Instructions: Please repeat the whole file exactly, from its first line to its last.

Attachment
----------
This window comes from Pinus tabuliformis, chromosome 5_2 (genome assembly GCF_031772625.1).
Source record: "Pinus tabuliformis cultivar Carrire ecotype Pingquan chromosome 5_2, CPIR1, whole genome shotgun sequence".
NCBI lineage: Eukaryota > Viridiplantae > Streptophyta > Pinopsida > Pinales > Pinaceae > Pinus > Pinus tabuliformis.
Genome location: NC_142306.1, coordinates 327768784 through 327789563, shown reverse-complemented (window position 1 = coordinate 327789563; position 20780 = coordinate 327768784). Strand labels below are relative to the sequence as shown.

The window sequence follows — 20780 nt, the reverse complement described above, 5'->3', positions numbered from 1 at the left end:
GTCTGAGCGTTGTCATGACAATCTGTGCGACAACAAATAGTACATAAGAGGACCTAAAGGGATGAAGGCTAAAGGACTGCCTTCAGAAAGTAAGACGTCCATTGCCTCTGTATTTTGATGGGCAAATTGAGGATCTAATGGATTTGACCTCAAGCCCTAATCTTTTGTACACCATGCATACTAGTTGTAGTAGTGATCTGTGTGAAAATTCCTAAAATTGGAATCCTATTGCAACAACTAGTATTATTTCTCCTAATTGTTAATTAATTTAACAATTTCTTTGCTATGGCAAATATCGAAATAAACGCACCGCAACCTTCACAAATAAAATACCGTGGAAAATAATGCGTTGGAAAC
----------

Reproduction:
This window comes from Pinus tabuliformis, chromosome 5_2 (genome assembly GCF_031772625.1).
Source record: "Pinus tabuliformis cultivar Carrire ecotype Pingquan chromosome 5_2, CPIR1, whole genome shotgun sequence".
NCBI lineage: Eukaryota > Viridiplantae > Streptophyta > Pinopsida > Pinales > Pinaceae > Pinus > Pinus tabuliformis.
Genome location: NC_142306.1, coordinates 327768784 through 327789563, shown reverse-complemented (window position 1 = coordinate 327789563; position 20780 = coordinate 327768784). Strand labels below are relative to the sequence as shown.

The window sequence follows — 20780 nt, the reverse complement described above, 5'->3', positions numbered from 1 at the left end:
GTCTGAGCGTTGTCATGACAATCTGTGCGACAACAAATAGTACATAAGAGGACCTAAAGGGATGAAGGCTAAAGGACTGCCTTCAGAAAGTAAGACGTCCATTGCCTCTGTATTTTGATGGGCAAATTGAGGATCTAATGGATTTGACCTCAAGCCCTAATCTTTTGTACACCATGCATACTAGTTGTAGTAGTGATCTGTGTGAAAATTCCTAAAATTGGAATCCTATTGCAACAACTAGTATTATTTCTCCTAATTGTTAATTAATTTAACAATTTCTTTGCTATGGCAAATATCGAAATAAACGCACCGCAACCTTCACAAATAAAATACCGTGGAAAATAATGCGTTGGAAAC